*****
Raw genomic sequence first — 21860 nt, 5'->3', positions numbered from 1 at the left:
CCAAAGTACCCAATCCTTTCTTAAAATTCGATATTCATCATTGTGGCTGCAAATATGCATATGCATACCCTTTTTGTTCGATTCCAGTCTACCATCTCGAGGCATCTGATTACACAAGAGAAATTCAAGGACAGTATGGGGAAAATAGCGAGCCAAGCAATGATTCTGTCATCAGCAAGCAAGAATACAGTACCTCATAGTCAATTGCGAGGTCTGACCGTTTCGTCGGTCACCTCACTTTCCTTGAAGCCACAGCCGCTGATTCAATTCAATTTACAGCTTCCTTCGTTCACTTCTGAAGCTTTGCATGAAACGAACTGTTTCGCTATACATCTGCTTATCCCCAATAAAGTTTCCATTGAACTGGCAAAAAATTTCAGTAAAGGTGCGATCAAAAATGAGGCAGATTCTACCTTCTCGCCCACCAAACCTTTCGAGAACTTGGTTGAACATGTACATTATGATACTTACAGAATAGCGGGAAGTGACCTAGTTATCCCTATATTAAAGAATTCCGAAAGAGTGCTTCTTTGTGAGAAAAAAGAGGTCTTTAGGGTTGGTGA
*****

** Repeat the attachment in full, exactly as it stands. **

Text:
Raw genomic sequence first — 21860 nt, 5'->3', positions numbered from 1 at the left:
CCAAAGTACCCAATCCTTTCTTAAAATTCGATATTCATCATTGTGGCTGCAAATATGCATATGCATACCCTTTTTGTTCGATTCCAGTCTACCATCTCGAGGCATCTGATTACACAAGAGAAATTCAAGGACAGTATGGGGAAAATAGCGAGCCAAGCAATGATTCTGTCATCAGCAAGCAAGAATACAGTACCTCATAGTCAATTGCGAGGTCTGACCGTTTCGTCGGTCACCTCACTTTCCTTGAAGCCACAGCCGCTGATTCAATTCAATTTACAGCTTCCTTCGTTCACTTCTGAAGCTTTGCATGAAACGAACTGTTTCGCTATACATCTGCTTATCCCCAATAAAGTTTCCATTGAACTGGCAAAAAATTTCAGTAAAGGTGCGATCAAAAATGAGGCAGATTCTACCTTCTCGCCCACCAAACCTTTCGAGAACTTGGTTGAACATGTACATTATGATACTTACAGAATAGCGGGAAGTGACCTAGTTATCCCTATATTAAAGAATTCCGAAAGAGTGCTTCTTTGTGAGAAAAAAGAGGTCTTTAGGGTTGGTGA